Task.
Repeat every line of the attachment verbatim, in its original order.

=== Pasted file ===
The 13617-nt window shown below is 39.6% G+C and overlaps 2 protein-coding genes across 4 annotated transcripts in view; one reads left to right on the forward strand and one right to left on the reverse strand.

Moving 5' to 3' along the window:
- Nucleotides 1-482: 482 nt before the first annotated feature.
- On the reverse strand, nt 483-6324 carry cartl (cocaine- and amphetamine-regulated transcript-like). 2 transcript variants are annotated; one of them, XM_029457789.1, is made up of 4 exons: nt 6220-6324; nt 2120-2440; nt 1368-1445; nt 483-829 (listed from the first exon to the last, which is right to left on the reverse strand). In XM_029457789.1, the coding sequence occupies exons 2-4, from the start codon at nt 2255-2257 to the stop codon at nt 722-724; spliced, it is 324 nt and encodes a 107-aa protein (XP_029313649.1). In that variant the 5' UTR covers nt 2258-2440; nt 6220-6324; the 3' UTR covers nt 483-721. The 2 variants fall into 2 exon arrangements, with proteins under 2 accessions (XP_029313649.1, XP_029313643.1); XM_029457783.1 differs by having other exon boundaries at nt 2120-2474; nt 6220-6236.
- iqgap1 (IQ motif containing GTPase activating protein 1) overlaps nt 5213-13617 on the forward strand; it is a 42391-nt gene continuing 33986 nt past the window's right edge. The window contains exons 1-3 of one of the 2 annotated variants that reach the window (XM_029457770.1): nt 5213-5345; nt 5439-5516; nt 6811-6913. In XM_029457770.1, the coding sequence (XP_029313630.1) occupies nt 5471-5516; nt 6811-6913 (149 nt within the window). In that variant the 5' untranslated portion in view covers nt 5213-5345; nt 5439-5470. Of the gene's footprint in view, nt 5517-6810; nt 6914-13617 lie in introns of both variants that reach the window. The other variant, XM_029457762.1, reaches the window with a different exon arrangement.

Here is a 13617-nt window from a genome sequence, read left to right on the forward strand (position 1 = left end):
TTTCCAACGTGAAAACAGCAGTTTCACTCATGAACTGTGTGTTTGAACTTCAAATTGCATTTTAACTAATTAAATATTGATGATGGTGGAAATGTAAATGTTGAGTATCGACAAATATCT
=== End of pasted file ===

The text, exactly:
The 13617-nt window shown below is 39.6% G+C and overlaps 2 protein-coding genes across 4 annotated transcripts in view; one reads left to right on the forward strand and one right to left on the reverse strand.

Moving 5' to 3' along the window:
- Nucleotides 1-482: 482 nt before the first annotated feature.
- On the reverse strand, nt 483-6324 carry cartl (cocaine- and amphetamine-regulated transcript-like). 2 transcript variants are annotated; one of them, XM_029457789.1, is made up of 4 exons: nt 6220-6324; nt 2120-2440; nt 1368-1445; nt 483-829 (listed from the first exon to the last, which is right to left on the reverse strand). In XM_029457789.1, the coding sequence occupies exons 2-4, from the start codon at nt 2255-2257 to the stop codon at nt 722-724; spliced, it is 324 nt and encodes a 107-aa protein (XP_029313649.1). In that variant the 5' UTR covers nt 2258-2440; nt 6220-6324; the 3' UTR covers nt 483-721. The 2 variants fall into 2 exon arrangements, with proteins under 2 accessions (XP_029313649.1, XP_029313643.1); XM_029457783.1 differs by having other exon boundaries at nt 2120-2474; nt 6220-6236.
- iqgap1 (IQ motif containing GTPase activating protein 1) overlaps nt 5213-13617 on the forward strand; it is a 42391-nt gene continuing 33986 nt past the window's right edge. The window contains exons 1-3 of one of the 2 annotated variants that reach the window (XM_029457770.1): nt 5213-5345; nt 5439-5516; nt 6811-6913. In XM_029457770.1, the coding sequence (XP_029313630.1) occupies nt 5471-5516; nt 6811-6913 (149 nt within the window). In that variant the 5' untranslated portion in view covers nt 5213-5345; nt 5439-5470. Of the gene's footprint in view, nt 5517-6810; nt 6914-13617 lie in introns of both variants that reach the window. The other variant, XM_029457762.1, reaches the window with a different exon arrangement.

Here is a 13617-nt window from a genome sequence, read left to right on the forward strand (position 1 = left end):
TTTCCAACGTGAAAACAGCAGTTTCACTCATGAACTGTGTGTTTGAACTTCAAATTGCATTTTAACTAATTAAATATTGATGATGGTGGAAATGTAAATGTTGAGTATCGACAAATATCT